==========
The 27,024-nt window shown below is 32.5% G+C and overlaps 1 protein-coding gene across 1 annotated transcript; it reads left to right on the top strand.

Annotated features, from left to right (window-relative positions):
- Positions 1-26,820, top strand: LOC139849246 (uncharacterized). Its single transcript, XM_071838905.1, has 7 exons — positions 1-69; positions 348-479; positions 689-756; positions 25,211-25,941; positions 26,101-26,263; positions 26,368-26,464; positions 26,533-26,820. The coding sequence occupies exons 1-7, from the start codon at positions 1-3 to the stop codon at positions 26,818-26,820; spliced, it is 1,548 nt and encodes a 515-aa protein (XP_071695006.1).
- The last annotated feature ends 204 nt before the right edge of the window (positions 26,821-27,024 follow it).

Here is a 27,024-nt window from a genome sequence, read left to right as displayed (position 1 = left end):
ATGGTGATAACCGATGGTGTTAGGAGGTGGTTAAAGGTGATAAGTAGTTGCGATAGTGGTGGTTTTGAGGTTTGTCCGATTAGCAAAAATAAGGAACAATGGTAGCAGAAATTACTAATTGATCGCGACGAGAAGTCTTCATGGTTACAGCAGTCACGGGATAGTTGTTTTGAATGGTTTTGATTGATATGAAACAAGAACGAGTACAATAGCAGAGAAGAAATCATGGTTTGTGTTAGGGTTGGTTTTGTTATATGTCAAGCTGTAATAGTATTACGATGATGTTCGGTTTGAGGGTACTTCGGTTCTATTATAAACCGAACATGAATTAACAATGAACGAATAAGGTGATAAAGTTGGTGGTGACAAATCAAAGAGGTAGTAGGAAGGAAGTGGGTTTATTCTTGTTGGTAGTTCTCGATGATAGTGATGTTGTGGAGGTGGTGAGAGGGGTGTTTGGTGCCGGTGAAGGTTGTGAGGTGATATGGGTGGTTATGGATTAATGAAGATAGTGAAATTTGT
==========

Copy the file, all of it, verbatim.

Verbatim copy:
The 27,024-nt window shown below is 32.5% G+C and overlaps 1 protein-coding gene across 1 annotated transcript; it reads left to right on the top strand.

Annotated features, from left to right (window-relative positions):
- Positions 1-26,820, top strand: LOC139849246 (uncharacterized). Its single transcript, XM_071838905.1, has 7 exons — positions 1-69; positions 348-479; positions 689-756; positions 25,211-25,941; positions 26,101-26,263; positions 26,368-26,464; positions 26,533-26,820. The coding sequence occupies exons 1-7, from the start codon at positions 1-3 to the stop codon at positions 26,818-26,820; spliced, it is 1,548 nt and encodes a 515-aa protein (XP_071695006.1).
- The last annotated feature ends 204 nt before the right edge of the window (positions 26,821-27,024 follow it).

Here is a 27,024-nt window from a genome sequence, read left to right as displayed (position 1 = left end):
ATGGTGATAACCGATGGTGTTAGGAGGTGGTTAAAGGTGATAAGTAGTTGCGATAGTGGTGGTTTTGAGGTTTGTCCGATTAGCAAAAATAAGGAACAATGGTAGCAGAAATTACTAATTGATCGCGACGAGAAGTCTTCATGGTTACAGCAGTCACGGGATAGTTGTTTTGAATGGTTTTGATTGATATGAAACAAGAACGAGTACAATAGCAGAGAAGAAATCATGGTTTGTGTTAGGGTTGGTTTTGTTATATGTCAAGCTGTAATAGTATTACGATGATGTTCGGTTTGAGGGTACTTCGGTTCTATTATAAACCGAACATGAATTAACAATGAACGAATAAGGTGATAAAGTTGGTGGTGACAAATCAAAGAGGTAGTAGGAAGGAAGTGGGTTTATTCTTGTTGGTAGTTCTCGATGATAGTGATGTTGTGGAGGTGGTGAGAGGGGTGTTTGGTGCCGGTGAAGGTTGTGAGGTGATATGGGTGGTTATGGATTAATGAAGATAGTGAAATTTGT